During the workshop, Justine and I used the lessons learned during our pilot project to suggest design principles that are worth bearing in mind irrespective of the tools one chooses to use. Simplicity of use, for both learners and trainers, is key to success. We briefly touched on a range of tools that have been designed specifically for teaching purposes, all of which are I think user-friendly and don’t require a particularly steep learning curve to master.
Those who took part in the excellent professional development opportunity organized by Claire Hart in collaboration with EVO and her team of volunteer contributors in January 2014 will be familiar with edmodo. I was surprised by how well the tool coped with such a large group (over 200!) despite having been designed essentially as an online asynchronous classroom for small groups of young learners. This original intended audience and the resulting design is perhaps what lies behind Adi’s comments about Edmodo’s suitability for ‘adult business students’. Edmodo, and the similar Schoology, are easy to set up and use and offer quite a lot of scope for interactivity and for learners to add their own content. One of the reasons for their ease of use, however, is that they are, in comparison to something like Moodle, quite limited. Conversely, one of the reasons Moodle can be a little tricky to master is precisely because it is a much more powerful and therefore more complex tool, or more precisely, suite of tools.
- Feedback is the hardest thing in these sort of environments – so easy to drop into metalanguage and not realise the learners are not getting it (Evan Frendo – Germany)
- Fortunately, you also have the f2f component (Mercedes Viola – Uruguay)
These observations were made in response to our showing the kind of feedback it’s possible to offer learners when using an LMS such as Moodle. One point we wanted to get across is that it’s essential to provide meaningful feedback and opportunities for further learning when designing the kind of self-access activities we showed. But, as Mercedes suggested in her responses to Evan’s comment, what is still more important is that the results of the work learners do online is monitored and has some impact on what takes place in the other components of the blend. This is just one reason why I’m not a great believer in purely self-access courses and feel that a blended approach has much more to offer learners.
- how long did it take you to build this course and materials? I am especially interested in developing pronunciation effectively. (Alicia Barbitta – Uruguay)
As we discussed during the workshop, time is a major issue for both the trainer and the learner. One of the lessons we learned during the pilot, and something that my work moderating the Cert IBET course for the Consultants-e has also made evident, is that learners and trainees have less time available these days and that it’s necessary to build in greater flexibility by, for example, by offering a mix of core and optional activities.
Definitions of blended learning
There was pretty much a consensus of opinion when we kicked off the workshop by asking attendees what they thought blended learning was. Here’s a selection of typical responses:
- Any learning solution that involves multiple modes of learning delivery: classroom, one2one coaching, virtual classes, mobile learning etc. (Adi Rajan – India)
- Combining a bit of tech in the classroom, some on Moodle and then lots of f2f (Marjorie Rosenberg – Austria)
- f2f + distance (Evan Frendo – Germany)
- faceéface lessons +online lessons (Csilla Jaray-Benn – France)
- it’s about mixing face2face and distant learning (Dana Poklepovic – Argentina)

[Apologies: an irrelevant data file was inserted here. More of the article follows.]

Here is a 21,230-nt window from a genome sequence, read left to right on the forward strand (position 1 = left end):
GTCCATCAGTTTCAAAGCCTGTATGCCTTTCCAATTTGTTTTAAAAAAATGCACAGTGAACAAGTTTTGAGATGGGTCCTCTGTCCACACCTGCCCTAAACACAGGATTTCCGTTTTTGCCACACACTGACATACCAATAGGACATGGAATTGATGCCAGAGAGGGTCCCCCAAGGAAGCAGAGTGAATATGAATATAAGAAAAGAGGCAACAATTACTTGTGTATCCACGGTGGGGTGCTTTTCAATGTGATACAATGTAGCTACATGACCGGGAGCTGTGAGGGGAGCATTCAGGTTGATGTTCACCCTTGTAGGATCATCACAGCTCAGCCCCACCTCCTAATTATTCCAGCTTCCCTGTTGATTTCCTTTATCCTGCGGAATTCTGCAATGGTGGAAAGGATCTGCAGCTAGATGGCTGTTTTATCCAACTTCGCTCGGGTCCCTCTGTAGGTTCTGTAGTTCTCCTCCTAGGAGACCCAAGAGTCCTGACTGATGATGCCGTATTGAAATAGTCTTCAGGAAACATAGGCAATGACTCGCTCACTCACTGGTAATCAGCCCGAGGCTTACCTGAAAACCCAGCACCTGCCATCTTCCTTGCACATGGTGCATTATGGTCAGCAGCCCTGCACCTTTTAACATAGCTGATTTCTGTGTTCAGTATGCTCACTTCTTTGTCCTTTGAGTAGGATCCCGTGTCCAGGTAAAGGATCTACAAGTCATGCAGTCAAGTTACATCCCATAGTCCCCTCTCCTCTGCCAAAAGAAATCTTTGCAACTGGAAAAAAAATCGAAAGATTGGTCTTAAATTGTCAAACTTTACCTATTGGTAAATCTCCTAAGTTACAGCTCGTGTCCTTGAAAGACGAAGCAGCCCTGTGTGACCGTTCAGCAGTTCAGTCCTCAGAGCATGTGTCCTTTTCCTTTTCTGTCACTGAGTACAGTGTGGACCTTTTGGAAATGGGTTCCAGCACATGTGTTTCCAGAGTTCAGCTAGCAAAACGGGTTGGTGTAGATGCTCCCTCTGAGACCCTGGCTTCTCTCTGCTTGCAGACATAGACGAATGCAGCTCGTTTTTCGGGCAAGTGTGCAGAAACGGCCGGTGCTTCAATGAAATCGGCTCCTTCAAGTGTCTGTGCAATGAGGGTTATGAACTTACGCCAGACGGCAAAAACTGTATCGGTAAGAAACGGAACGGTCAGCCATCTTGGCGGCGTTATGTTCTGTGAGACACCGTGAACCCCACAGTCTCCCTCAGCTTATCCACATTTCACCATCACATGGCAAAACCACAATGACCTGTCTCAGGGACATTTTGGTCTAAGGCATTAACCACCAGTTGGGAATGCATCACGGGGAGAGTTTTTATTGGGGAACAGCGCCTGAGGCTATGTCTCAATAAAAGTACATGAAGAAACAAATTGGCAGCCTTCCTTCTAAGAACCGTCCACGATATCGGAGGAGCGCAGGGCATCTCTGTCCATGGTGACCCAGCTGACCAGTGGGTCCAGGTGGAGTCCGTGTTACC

- combining f2f and online (Mercedes Viola – Uruguay)
- mix asynchronous and synchronous activities (Alicia Barbitta – Uruguay)
Uses of technology in the classroom
Here are some of the tools those attending use in the classroom:
- We occasionally watch short clips on YouTube. (Marjorie Rosenberg – Austria)
- I use ipods, videos, in class (Dana Poklepovic – Argentina)
- For learning engagement through apps like Socrative. (Adi Rajan – India)
- quizlet (Csilla Jaray-Benn – France)
You can find a little more on Socrative here: Apps in the classroom
Uses of technology outside the classroom
And here is what the attendees said they use between face-to-face lessons:
- emails (Csilla Jaray-Benn – France)
- I use a blog and embed other tools, like Quizlet, padlet, soundcloud (Csilla Jaray-Benn – France)
- English360 (Mercedes Viola – Uruguay)
- Whatsapp (Justine Arena – Brazil)
- Facebook activities I post to a closed group / FB works well for me as a complement for the class (Alicia Barbitta – Uruguay)
- BrainShark for flipping lessons (Adi Rajan – India)
- I enhance a course we teach with Edmodo material but this is optional (Dana Poklepovic – Argentina)
It’s exciting to see teachers using such an array of web-based, mobile tools and platforms.
Learning management systems
Here are some very interesting suggestions for alternative tools that can be used for learning management purposes. Adi’s suggestion looks interesting as an alternative to Moodle and Mercedes’ suggestion is of particular interest for teachers whose clients are tied into Microsoft applications.
- I’ve been using Coursesites (Adi Rajan – India)
- I use edmodo (Dana Poklepovic – Argentina)
- I also use OneDrive, similar to Google drive (Mercedes Viola – Uruguay)
Suggestions for activities in live virtual lessons
During the workshop we demonstrated one or two simple activities that can be used in live online lessons which make use of the different modes of interaction web-conferencing tools offer (e.g. audio and text chat, whiteboard annotation, etc.). Here are some ideas suggested by those present for live virtual lesson activities:
- short videos : TED (Alicia Barbitta – Uruguay)
- I create my own infographic. This allows participants to start talking and get involved in the session (lalitha murthy – India)
One of the learning management tools we suggested as an alternative to Moodle, particularly as it’s spectacularly easy to use, is Eliamedy. If you’d like to see this tool in action and at the same time read more on providing your learners with virtual training opportunities you can follow this link, register and enrol on this course: Click and brick. It’s free!
A huge thanks to all those who attended and contributed so generously. And of course a big, big thank you to Mercedes and the BOT for doing such a great job of moderating the session. And last but not least thanks to Justine for always being such a pleasure to work with!